Are You Addicted to Emotionally Unavailable Partners that Abuse and Abandon You?

Are You Addicted to Emotionally Unavailable Partners that Abuse and Abandon You?

Those of us who suffer from abandonment wounds are operating with a tremendous disadvantage. Many of us have never developed the capacity to differentiate between love and our feelings of longing and emotional hunger. In fact, the only time we seem to be able to experience those intense feelings of being in love with another individual is when we’re longing to be with someone who is rejecting, withholding, distancing from or abandoning us.

The filters through which we perceive a partner or potential love interest have in many instances become distorted by all the highly charged emotions that we’ve internalized and the unmet needs that carry over from our childhood. Those deeply wounding experiences of abandonment and the hurtful interactions with parents and other significant attachments that we have yet to process continue to live on the inside of us. In many instances, they have taken on a life of their own.

Those of us who have suffered from abandonment and other traumas are prone to reenactment and are often retraumatized. We continue to gravitate to certain kinds of individuals and are pulled into relational dynamics similar to those of previous traumas.

Parts of us are still desperately trying to get the love that we didn’t receive as children when we needed it most. Only now we’re attempting to fill these unmet needs as adults through a partner or someone we’re wanting to be with who is either unwilling or incapable of being emotionally vulnerable. Our hearts ache with this incredibly powerful longing. And maybe we think to ourselves that we want someone that we can truly love and be loved by. But we keep misreading the cues and then we end up chasing after someone who is unavailable.

What so many of us have yet to understand is that those individuals who ignite such intensely overwhelming feelings of attraction along with that painfully deep sense of longing are actually firing off emotional triggers held within our subconscious. Much of this process is happing outside of our conscious waking awareness.

These triggers we’re established as a result of our early childhood experiences in which we formed attachments to our parents and other people of personal significance. The activation of these triggers will in many instances put us in touch with our deepest unmet needs and emotional wounds. We then find ourselves experiencing all these powerfully overwhelming feelings of attraction. And that leaves us feeling as though we cannot live without this person.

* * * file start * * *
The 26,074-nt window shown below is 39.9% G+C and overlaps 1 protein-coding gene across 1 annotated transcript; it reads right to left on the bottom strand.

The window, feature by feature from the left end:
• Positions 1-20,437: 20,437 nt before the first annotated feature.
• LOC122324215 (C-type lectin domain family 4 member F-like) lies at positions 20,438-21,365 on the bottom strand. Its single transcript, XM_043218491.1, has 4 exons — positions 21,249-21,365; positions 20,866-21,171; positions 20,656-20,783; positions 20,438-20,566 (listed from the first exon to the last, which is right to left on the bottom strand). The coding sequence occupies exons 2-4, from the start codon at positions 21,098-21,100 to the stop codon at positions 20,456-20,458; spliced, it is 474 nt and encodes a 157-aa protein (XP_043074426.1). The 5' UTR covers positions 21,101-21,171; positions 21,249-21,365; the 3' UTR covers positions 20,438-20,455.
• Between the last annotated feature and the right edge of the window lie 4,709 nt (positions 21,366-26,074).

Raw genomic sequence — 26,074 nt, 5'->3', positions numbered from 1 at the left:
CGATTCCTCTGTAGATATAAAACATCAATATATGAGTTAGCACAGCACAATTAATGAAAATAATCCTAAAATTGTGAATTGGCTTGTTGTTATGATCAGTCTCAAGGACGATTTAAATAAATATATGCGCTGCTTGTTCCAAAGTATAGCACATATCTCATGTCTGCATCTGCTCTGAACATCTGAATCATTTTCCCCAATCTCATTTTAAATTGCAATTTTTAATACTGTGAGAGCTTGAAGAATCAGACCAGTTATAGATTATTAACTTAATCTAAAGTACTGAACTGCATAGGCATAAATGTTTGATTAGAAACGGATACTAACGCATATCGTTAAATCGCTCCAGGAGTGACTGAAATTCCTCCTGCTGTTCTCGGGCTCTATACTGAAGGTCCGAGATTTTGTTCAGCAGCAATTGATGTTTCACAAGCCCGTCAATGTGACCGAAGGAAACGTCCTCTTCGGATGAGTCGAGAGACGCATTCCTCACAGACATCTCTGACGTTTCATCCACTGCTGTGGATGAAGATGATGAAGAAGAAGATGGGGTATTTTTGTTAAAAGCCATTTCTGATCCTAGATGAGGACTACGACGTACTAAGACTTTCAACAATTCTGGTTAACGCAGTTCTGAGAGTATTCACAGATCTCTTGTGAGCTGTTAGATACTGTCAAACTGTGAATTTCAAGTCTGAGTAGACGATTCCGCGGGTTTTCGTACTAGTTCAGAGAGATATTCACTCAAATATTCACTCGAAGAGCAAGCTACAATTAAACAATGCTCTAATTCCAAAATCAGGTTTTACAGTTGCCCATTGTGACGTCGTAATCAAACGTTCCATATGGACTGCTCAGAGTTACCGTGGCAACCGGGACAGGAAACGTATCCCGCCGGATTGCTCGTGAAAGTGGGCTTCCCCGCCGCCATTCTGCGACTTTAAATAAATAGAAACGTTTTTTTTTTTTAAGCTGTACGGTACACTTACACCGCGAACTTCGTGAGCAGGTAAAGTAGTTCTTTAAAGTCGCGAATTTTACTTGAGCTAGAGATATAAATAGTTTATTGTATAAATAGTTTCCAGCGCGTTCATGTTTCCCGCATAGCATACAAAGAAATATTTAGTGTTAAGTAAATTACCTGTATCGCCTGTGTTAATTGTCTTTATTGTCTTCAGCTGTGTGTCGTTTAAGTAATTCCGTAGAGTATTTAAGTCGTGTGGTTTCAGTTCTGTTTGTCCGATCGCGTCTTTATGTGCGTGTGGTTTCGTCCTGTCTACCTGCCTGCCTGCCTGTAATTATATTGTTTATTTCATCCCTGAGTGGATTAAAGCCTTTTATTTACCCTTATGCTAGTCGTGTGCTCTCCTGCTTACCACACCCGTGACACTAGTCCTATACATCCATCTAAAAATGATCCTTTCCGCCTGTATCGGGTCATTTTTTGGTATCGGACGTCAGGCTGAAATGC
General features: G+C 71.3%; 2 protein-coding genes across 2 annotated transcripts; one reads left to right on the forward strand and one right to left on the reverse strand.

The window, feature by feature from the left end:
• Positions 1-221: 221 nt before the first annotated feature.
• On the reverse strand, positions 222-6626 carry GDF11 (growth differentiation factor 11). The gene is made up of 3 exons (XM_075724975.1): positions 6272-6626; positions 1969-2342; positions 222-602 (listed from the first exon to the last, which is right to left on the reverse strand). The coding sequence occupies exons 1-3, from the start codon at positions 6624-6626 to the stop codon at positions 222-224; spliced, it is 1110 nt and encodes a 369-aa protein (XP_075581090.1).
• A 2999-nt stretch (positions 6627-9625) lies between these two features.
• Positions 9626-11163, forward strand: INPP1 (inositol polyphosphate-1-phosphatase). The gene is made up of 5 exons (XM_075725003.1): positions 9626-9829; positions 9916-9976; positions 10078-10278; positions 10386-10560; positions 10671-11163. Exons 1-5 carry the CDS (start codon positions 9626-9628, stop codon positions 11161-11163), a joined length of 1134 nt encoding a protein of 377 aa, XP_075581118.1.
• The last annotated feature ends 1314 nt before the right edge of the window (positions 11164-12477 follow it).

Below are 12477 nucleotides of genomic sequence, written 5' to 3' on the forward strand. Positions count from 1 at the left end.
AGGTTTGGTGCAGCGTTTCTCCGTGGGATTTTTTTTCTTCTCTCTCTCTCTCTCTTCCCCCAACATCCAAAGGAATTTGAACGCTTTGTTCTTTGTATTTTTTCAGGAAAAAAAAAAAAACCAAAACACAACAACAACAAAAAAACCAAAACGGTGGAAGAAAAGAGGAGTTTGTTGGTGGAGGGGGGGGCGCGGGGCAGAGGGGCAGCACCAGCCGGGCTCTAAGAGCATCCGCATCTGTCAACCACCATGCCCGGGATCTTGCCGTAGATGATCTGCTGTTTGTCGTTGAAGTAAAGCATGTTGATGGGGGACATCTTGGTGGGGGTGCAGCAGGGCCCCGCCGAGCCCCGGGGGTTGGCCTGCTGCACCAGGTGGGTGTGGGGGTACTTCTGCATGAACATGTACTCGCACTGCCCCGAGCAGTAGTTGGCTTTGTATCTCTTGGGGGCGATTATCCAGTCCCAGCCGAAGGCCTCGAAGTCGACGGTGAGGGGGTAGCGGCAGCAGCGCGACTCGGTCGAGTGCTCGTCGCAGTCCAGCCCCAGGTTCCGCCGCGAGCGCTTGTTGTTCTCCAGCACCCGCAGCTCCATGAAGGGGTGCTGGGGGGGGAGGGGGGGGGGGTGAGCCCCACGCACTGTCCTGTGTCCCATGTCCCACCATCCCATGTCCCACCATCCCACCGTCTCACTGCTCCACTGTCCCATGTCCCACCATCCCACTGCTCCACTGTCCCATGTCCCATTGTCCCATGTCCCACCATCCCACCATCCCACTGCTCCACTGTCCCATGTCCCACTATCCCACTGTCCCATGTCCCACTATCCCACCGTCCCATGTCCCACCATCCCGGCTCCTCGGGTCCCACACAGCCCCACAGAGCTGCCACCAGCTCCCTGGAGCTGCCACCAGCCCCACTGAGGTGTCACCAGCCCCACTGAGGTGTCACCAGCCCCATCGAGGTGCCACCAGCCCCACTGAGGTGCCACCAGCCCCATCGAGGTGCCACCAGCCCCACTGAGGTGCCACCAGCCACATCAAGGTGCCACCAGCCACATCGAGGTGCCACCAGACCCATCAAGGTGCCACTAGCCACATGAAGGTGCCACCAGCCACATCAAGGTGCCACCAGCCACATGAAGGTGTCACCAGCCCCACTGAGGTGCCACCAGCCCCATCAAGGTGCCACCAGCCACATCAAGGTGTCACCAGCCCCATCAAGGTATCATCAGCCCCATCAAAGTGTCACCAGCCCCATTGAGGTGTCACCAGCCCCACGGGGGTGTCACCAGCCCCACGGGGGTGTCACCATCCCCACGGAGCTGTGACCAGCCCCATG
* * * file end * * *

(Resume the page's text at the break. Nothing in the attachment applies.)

We often end up pursuing a potential love interest who is emotionally and otherwise unavailable. And over the course of our love life …or lack thereof, it could be a whole series of potential partners who serve as a representation of our deepest unmet needs and other traumas resulting from our early childhood attachments.

Many of us are unwittingly searching for the addictive combination of the emotional high produced by our infatuation and the stress hormone induced states of torment we get from the guy or girl who makes us feel intensely insecure. The chemistry has to be just right. And if we’re not feeling starved for love or in grave danger of being rejected or abandoned by this person and then having them completely disappear from our lives, then we’re just not turned on.

We’ve come to associate feelings of anxiety, insecurity and the fears of being rejected and abandoned with having the right chemistry for love. And when someone we feel an attraction to evokes these feelings within us, we then assume that it’s true love and that we share some kind of special bond. We may even delude ourselves into thinking that we share a soul connection with this person.

Attraction serves a purpose by getting us to notice certain individuals. Our desire and longing to be close to someone who captures our attention helps us to form relationships by bringing us together. But those intense feelings of attraction are going to diminish in time. In a healthy relationship, those feelings will be replaced by a growing emotional bond referred to as companionate love.

Attraction can be such a powerful force in that we find ourselves engulfed by these all-consuming emotions. But those of us who are suffering from abandonment wounds often find ourselves attracted to people for the wrong reasons. Attraction becomes a destructive force in our lives when we repeatedly find ourselves longing for individuals who evoke all these feelings of insecurity, hunger and hurt.